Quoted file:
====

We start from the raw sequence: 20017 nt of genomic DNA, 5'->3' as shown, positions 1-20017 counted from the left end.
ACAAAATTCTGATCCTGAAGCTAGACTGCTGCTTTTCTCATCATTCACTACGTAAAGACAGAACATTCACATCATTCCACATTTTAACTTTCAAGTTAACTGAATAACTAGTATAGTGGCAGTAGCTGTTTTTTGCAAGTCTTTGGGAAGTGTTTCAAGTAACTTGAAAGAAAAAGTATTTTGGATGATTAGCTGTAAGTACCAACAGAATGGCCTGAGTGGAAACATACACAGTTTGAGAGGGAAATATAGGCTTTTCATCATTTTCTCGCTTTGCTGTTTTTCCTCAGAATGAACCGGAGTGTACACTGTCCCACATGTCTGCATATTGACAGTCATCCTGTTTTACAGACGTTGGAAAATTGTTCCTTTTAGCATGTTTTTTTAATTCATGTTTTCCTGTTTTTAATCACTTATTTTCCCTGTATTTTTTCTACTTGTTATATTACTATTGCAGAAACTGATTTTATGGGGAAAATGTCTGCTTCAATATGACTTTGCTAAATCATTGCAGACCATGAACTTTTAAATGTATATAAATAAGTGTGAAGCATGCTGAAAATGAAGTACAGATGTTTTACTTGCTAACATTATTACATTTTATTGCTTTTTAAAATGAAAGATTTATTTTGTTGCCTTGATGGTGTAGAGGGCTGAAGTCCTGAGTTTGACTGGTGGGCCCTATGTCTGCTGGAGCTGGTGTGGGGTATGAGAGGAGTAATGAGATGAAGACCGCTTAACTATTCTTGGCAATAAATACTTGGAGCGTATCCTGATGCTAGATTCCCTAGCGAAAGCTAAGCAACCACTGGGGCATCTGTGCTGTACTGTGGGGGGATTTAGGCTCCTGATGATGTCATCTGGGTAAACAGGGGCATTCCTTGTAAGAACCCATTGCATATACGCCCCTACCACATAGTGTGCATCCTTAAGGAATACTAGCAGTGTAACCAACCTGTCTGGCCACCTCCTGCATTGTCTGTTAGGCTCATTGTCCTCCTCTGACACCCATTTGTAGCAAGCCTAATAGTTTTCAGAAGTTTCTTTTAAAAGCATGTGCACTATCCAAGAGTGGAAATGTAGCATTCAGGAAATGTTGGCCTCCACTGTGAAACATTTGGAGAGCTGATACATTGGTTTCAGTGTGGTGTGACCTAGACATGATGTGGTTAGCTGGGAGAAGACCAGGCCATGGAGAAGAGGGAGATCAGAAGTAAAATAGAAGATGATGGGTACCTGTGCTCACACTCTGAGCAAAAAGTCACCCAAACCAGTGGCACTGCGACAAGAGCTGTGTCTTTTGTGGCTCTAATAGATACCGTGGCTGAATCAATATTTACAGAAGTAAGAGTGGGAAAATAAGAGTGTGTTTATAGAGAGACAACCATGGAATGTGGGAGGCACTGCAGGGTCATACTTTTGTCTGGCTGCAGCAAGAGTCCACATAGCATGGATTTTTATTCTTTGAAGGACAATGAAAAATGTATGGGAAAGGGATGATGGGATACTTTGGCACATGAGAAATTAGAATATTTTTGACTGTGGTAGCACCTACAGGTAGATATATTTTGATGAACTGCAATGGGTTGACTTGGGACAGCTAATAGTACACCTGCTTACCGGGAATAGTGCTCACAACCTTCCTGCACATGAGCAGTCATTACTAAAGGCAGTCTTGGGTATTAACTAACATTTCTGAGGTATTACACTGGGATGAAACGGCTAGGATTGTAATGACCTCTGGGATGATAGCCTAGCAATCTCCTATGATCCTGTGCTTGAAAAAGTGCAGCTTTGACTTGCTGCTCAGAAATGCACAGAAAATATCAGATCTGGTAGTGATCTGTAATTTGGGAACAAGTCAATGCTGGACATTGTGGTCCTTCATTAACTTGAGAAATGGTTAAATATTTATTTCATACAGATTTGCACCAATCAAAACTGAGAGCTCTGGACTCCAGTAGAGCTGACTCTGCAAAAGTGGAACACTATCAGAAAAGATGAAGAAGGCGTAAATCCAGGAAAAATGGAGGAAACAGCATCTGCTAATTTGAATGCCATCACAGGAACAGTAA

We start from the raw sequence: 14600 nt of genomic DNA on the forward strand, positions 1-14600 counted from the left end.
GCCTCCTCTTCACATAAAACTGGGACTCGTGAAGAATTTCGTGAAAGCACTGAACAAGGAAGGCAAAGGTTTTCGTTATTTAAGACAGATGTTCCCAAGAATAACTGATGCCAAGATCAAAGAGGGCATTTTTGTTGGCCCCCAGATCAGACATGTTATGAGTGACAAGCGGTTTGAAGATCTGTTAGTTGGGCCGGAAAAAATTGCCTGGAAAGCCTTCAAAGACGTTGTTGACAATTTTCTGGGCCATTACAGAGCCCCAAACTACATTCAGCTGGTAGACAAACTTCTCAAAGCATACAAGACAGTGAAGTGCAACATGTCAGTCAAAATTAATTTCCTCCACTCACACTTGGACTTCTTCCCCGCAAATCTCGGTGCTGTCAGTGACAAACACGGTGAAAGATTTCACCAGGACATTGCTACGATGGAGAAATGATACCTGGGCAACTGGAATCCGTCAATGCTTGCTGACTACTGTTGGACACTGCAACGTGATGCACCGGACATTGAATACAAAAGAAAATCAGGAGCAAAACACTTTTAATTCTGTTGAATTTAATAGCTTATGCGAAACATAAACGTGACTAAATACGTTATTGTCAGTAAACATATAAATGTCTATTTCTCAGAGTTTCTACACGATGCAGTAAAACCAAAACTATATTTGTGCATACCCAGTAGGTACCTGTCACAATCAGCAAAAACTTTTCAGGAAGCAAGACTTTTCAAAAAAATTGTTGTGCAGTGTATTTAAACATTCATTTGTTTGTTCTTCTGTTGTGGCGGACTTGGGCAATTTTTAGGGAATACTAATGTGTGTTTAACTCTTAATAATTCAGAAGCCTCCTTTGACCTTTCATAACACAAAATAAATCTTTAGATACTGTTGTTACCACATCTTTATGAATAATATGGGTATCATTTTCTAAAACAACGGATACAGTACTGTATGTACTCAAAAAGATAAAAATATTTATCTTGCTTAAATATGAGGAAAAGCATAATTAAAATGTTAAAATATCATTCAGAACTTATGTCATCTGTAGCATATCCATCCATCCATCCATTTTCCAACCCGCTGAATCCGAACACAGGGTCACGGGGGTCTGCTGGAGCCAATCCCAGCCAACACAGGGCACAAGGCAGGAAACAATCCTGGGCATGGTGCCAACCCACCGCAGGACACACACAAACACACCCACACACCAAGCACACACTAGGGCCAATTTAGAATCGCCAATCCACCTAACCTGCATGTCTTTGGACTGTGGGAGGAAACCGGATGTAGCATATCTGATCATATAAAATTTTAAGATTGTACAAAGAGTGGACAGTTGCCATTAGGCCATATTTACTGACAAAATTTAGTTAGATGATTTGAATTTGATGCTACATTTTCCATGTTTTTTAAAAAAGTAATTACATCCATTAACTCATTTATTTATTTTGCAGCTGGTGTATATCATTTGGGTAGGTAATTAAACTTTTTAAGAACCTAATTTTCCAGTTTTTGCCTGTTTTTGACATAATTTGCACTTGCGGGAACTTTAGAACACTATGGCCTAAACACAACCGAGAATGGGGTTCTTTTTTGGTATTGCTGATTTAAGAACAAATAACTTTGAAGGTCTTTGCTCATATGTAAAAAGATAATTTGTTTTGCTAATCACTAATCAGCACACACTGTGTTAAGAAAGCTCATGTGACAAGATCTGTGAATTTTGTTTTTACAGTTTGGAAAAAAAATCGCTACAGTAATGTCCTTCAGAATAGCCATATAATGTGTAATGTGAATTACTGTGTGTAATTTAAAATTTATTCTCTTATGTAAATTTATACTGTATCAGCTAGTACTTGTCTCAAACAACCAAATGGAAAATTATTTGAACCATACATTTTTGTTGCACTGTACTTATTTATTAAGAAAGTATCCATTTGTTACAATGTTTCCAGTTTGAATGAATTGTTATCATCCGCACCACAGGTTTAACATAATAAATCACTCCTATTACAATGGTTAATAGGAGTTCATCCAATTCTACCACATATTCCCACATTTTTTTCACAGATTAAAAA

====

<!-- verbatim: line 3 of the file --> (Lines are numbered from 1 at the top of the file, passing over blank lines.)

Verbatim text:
We start from the raw sequence: 14600 nt of genomic DNA on the forward strand, positions 1-14600 counted from the left end.